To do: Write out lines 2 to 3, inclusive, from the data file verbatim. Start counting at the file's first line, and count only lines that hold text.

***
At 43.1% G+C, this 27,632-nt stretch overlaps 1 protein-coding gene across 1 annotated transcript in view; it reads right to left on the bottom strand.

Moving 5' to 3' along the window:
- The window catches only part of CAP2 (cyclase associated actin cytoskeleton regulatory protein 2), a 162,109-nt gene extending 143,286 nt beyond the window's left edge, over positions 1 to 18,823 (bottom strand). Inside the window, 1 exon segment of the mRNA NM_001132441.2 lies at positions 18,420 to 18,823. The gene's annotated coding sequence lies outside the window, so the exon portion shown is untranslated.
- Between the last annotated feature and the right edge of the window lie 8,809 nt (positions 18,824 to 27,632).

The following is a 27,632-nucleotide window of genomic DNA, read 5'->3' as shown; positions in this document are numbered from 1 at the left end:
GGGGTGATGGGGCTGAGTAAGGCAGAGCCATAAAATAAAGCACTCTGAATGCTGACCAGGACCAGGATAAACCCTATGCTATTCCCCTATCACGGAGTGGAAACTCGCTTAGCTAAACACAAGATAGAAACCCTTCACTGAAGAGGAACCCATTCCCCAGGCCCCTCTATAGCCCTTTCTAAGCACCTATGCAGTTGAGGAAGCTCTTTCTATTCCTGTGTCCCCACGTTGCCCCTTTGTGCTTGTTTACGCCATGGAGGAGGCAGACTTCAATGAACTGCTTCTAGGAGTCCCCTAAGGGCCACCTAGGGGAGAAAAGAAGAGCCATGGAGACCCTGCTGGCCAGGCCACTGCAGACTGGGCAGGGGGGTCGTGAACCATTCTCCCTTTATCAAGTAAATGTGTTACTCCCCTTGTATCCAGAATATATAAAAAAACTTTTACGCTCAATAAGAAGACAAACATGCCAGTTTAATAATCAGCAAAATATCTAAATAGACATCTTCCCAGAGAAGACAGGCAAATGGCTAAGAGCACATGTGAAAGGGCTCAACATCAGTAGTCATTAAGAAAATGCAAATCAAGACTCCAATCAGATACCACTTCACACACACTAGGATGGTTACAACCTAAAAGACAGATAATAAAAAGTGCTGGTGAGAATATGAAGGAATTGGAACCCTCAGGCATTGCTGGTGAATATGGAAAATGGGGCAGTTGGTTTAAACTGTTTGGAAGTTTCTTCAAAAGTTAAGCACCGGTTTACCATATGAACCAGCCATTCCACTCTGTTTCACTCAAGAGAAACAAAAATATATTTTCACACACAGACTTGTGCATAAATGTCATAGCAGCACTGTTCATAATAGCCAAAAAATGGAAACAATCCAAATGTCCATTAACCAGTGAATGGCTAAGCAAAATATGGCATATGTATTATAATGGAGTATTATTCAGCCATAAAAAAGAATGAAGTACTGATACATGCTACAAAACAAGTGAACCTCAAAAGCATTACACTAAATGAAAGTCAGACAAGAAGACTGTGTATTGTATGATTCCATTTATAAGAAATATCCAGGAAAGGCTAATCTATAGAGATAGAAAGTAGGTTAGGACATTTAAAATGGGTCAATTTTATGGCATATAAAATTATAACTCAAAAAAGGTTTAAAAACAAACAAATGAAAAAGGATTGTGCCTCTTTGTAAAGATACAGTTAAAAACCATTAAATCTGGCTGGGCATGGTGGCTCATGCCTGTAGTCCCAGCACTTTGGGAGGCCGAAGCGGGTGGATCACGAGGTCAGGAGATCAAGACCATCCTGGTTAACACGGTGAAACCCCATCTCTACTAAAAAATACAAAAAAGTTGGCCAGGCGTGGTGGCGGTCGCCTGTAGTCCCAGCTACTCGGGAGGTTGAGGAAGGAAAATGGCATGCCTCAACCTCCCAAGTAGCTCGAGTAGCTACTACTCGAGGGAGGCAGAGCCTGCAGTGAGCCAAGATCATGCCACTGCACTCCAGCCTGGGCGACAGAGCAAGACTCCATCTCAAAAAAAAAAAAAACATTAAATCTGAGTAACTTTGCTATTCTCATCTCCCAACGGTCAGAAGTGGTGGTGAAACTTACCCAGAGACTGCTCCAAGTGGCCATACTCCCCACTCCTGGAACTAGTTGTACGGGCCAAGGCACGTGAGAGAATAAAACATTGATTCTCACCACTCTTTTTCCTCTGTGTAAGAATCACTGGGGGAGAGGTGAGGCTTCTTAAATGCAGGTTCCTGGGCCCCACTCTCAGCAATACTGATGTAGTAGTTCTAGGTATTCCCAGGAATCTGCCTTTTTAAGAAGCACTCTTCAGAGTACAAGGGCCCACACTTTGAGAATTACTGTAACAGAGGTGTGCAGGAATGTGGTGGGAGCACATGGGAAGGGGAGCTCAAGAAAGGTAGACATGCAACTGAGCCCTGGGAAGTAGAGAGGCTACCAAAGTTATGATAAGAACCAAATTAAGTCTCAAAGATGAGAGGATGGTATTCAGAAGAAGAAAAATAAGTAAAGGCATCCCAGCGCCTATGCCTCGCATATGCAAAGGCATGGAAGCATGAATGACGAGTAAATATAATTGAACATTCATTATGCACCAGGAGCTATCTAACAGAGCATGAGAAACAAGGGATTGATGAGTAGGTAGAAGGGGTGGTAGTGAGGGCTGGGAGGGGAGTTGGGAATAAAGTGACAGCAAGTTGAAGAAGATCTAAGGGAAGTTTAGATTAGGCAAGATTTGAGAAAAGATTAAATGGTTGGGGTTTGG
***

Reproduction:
Moving 5' to 3' along the window:
- The window catches only part of CAP2 (cyclase associated actin cytoskeleton regulatory protein 2), a 162,109-nt gene extending 143,286 nt beyond the window's left edge, over positions 1 to 18,823 (bottom strand). Inside the window, 1 exon segment of the mRNA NM_001132441.2 lies at positions 18,420 to 18,823. The gene's annotated coding sequence lies outside the window, so the exon portion shown is untranslated.